| 16.08.2005 |
Please tell me if I am wrong!
I really believe that there is no such thing as a copyright. What does this word mean anyway: That it’s right to copy? Don’t the big corporations tell us it’s wrong to steal “the intellectual property of the artist”? What if I want my “intellectual property” (Planetkat to Earth: 'On the To Do List: Plant some “Keep Out” signs in brain to fend off intruders.' Earth to Planetkat: 'Are you fucking loco or what?') to be violated? Please enter! Feel free! Because I firmly believe that there is no other way to fight the power of the dark dumbness but be quicker and wittier! Let’s spread the word. Around the world! Hold on… I have an article that deals with these questions in stock, some thoughts for you to ponder on if you fancy: www.planetkat.com/inhalt.php/1121967508/Reviews. It’s about MP3s, the digital format that can be copied, ripped, altered and cloned into oblivion. The end or the beginning of the author’s rights and wrongs?
But what if I, one day, discover something completely identical that isn’t only inspired by my work but a complete rip-off? And what if the copycat is making a lot of money with my ideas? Well, I guess I would just have to shrug it off and create more. In this context, it always helps to refer to the anarchist artists combo The KLF who, by the way, were a great inspiration for the German dance act Scooter (more about them in a tidbit), in a very dumb way, who made millions with some records that were awfully identical with some of the stuff the KLF did in the early Nineties. But whereas Scooter managed to wow the audience with their unsurpassed stupidity, The KLF will forever remain the most cutting edge collective there is as they questioned music and art as a commodity. With writing the bestseller book “The Manual: How to Have a Number One—The Easy Way” (the whole book can be read online here: www.tomrobinson.com/work/klf.htm), making loads of Number One hits – and then burning all the money they ever made, they were the most subversive "pop group" of all times! Can you take it any further? No. Unfortunately. Where are people that persiflage the industry today? Or can the big corporations just set the rules for the future that is bound to be ours as well?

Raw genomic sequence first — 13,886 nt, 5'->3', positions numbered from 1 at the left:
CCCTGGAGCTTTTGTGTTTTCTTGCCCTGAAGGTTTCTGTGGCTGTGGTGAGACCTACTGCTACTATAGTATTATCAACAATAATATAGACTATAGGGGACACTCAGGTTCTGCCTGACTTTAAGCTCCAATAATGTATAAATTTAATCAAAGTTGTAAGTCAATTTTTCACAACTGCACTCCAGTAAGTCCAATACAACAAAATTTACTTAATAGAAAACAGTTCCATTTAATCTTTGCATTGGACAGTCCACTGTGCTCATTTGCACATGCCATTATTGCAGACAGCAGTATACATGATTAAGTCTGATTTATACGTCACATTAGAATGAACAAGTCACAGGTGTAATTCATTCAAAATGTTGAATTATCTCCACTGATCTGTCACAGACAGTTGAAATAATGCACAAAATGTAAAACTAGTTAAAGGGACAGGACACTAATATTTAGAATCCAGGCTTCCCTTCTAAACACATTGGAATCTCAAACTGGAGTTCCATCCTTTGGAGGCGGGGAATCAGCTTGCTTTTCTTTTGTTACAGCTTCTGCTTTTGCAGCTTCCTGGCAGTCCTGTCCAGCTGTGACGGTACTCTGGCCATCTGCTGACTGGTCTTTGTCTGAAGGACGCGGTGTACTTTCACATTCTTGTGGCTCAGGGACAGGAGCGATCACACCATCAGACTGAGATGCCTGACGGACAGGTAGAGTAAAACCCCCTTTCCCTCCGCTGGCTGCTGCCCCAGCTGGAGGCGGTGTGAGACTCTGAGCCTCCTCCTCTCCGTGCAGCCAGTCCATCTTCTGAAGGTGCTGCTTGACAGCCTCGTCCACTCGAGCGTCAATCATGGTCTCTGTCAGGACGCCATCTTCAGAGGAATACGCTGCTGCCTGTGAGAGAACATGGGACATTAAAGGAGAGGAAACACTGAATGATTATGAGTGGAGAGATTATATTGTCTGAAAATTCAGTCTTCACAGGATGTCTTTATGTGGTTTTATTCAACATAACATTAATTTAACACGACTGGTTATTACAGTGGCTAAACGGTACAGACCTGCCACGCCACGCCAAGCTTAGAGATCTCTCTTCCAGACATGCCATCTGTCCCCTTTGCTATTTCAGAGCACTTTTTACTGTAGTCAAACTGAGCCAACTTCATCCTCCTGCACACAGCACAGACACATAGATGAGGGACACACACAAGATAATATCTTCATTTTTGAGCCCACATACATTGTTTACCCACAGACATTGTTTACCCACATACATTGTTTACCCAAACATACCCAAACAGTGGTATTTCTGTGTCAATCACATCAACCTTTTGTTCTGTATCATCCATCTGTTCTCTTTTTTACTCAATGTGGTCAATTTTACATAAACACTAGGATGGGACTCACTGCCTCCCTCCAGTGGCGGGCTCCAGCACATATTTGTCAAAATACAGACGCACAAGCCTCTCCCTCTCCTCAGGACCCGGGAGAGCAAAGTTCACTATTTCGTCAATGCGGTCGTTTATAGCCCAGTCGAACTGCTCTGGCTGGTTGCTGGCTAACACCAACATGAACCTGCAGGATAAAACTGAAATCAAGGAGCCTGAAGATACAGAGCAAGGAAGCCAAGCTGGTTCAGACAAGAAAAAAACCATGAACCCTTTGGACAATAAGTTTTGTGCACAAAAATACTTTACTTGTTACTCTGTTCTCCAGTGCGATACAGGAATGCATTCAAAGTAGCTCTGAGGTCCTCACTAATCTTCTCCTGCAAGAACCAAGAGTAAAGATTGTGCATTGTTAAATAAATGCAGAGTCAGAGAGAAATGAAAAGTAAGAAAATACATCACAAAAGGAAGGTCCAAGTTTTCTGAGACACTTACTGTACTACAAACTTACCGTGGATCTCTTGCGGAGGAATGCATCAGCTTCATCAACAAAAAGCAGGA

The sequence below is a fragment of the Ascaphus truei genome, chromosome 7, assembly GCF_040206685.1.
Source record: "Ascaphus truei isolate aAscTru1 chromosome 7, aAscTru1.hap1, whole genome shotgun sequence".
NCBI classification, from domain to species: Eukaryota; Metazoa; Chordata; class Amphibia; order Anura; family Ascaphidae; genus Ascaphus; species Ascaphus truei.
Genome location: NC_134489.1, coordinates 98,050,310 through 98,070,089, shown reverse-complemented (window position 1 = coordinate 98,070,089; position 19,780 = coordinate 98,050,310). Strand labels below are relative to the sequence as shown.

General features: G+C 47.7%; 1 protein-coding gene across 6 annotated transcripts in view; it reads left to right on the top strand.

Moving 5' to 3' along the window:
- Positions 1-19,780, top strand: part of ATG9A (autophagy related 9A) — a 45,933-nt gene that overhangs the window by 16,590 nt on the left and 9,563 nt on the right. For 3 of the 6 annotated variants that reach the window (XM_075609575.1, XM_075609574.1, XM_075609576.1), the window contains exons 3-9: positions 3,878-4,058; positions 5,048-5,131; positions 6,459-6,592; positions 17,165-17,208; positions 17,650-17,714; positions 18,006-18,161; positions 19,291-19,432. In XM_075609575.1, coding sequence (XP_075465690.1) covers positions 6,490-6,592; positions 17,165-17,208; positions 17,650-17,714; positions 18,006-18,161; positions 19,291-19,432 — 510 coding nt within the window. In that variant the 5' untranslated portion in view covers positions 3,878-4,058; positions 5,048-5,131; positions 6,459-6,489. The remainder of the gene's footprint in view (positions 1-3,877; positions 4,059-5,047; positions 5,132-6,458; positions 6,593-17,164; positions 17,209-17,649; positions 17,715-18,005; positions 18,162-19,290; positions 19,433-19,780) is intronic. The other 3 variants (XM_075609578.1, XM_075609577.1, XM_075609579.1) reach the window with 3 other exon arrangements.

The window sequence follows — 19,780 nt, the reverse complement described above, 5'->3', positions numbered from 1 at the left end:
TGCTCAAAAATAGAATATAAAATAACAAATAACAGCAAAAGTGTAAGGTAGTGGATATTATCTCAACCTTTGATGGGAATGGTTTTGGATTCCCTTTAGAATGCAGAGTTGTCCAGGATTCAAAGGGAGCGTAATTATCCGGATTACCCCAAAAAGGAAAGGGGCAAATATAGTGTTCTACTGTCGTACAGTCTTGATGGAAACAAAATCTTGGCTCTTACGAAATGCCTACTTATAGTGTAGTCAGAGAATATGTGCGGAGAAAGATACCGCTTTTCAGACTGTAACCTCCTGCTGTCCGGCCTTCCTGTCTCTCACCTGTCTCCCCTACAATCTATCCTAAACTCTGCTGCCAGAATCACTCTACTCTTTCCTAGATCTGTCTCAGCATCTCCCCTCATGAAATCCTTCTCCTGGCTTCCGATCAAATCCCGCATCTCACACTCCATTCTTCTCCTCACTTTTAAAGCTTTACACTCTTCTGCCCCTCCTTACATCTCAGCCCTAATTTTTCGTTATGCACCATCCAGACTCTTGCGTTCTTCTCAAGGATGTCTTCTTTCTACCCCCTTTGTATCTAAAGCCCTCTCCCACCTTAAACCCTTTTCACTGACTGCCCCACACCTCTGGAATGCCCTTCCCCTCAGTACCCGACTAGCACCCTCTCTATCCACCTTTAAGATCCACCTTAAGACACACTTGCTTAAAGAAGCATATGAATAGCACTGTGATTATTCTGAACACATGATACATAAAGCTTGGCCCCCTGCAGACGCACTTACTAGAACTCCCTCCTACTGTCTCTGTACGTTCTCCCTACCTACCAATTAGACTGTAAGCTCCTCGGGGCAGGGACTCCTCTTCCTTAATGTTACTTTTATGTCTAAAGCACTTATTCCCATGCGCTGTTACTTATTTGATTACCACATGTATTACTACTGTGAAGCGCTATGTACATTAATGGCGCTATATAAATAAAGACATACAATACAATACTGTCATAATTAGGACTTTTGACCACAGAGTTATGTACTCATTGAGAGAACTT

The German dance act Scooter has, for years, successfully, ripped the work of countless underground producers, and made a lot of cash with it. In 2003, another group was born: Moped. Their biggest hit to date: A pitched up version of Coldplay´s "Clocks" with the original name "Clokhs". And it gets even better: They freely admitted that all their work is “inspired" by Scooter! Take a peep at the full article here: www.planetkat.com/inhalt.php/1116952899/Reviews. Is this the solution? Copying the copy, plagiarising the plagiarism! Funny, or, combined with parodying the parody and panacheing the panache, the cure to the sickness of our times? Or what do you think? I would love to hear your thoughts: Please call in at email@example.com. The writer of the first letter gets the copywrong for a picture of their choice.